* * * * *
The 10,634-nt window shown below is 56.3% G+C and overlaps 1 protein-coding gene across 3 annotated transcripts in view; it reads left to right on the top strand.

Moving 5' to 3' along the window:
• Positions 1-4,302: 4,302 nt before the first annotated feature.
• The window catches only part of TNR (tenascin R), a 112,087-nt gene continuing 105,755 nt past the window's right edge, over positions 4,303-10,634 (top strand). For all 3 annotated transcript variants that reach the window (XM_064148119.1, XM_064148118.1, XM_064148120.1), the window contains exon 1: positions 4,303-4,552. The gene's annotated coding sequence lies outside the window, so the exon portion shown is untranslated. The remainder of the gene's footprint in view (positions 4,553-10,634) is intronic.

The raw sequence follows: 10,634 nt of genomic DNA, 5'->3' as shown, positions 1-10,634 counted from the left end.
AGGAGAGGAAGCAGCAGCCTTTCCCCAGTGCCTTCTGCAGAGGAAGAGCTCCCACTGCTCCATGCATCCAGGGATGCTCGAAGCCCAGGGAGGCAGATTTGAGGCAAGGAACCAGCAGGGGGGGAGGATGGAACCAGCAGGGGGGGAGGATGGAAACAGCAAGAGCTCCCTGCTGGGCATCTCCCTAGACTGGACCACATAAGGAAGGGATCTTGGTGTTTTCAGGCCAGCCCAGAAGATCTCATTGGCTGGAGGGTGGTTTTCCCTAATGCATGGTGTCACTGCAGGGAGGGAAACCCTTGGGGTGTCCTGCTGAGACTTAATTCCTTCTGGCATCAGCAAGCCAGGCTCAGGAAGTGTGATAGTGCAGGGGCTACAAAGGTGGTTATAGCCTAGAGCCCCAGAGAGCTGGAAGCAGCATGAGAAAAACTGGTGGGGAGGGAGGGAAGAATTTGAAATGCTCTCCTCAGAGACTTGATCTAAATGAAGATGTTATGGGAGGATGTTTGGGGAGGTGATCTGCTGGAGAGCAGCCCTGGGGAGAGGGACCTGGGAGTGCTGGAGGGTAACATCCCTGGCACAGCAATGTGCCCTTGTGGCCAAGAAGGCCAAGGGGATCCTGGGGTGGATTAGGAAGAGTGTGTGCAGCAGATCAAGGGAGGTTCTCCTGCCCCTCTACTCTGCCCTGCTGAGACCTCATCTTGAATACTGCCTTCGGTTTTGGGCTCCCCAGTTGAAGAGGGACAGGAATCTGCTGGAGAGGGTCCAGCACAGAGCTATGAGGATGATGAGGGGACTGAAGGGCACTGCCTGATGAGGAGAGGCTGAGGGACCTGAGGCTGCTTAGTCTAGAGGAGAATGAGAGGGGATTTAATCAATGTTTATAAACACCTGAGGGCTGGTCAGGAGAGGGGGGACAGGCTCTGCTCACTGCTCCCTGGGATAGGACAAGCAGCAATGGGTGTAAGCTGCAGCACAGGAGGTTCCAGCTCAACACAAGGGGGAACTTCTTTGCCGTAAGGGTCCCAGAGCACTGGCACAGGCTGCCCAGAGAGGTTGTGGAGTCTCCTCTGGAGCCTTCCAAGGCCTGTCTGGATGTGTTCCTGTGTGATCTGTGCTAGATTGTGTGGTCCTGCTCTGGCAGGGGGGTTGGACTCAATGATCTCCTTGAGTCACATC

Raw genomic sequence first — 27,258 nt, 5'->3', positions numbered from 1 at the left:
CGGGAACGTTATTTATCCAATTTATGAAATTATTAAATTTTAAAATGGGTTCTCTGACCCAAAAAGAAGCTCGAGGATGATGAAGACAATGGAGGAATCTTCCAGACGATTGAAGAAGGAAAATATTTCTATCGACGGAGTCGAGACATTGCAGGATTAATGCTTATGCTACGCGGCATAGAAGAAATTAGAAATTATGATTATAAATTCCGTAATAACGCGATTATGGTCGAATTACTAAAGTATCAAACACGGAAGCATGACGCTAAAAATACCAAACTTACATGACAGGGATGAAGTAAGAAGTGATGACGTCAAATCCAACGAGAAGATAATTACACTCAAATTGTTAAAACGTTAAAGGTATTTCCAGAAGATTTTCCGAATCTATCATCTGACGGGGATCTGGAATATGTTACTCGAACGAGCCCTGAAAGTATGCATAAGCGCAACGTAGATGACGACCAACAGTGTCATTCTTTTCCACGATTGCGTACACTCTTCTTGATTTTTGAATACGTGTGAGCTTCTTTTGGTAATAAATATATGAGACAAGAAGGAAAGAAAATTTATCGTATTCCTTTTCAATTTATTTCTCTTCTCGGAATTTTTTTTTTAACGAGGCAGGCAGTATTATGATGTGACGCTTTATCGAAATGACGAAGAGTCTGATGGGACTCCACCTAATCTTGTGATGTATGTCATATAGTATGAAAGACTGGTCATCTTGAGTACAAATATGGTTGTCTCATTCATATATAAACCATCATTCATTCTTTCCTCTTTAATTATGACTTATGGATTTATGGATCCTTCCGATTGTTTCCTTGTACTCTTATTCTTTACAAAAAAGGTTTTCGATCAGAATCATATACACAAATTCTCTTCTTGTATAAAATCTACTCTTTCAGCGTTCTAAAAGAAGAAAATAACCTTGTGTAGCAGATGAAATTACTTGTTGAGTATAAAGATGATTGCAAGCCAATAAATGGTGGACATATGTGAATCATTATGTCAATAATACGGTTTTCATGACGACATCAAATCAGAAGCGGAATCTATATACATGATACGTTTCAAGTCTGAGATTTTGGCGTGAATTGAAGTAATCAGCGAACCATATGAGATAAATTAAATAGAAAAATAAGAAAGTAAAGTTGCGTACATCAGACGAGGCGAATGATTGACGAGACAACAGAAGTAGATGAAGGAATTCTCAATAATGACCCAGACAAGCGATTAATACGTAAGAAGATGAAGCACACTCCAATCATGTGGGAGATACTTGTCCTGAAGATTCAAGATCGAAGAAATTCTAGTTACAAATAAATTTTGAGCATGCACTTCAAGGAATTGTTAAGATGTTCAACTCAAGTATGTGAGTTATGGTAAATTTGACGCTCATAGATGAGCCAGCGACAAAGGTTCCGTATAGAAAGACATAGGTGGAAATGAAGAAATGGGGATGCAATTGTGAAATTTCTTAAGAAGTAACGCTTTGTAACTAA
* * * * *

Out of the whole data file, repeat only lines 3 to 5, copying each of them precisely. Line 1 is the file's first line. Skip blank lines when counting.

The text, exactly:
• Positions 1-4,302: 4,302 nt before the first annotated feature.
• The window catches only part of TNR (tenascin R), a 112,087-nt gene continuing 105,755 nt past the window's right edge, over positions 4,303-10,634 (top strand). For all 3 annotated transcript variants that reach the window (XM_064148119.1, XM_064148118.1, XM_064148120.1), the window contains exon 1: positions 4,303-4,552. The gene's annotated coding sequence lies outside the window, so the exon portion shown is untranslated. The remainder of the gene's footprint in view (positions 4,553-10,634) is intronic.

The raw sequence follows: 10,634 nt of genomic DNA, 5'->3' as shown, positions 1-10,634 counted from the left end.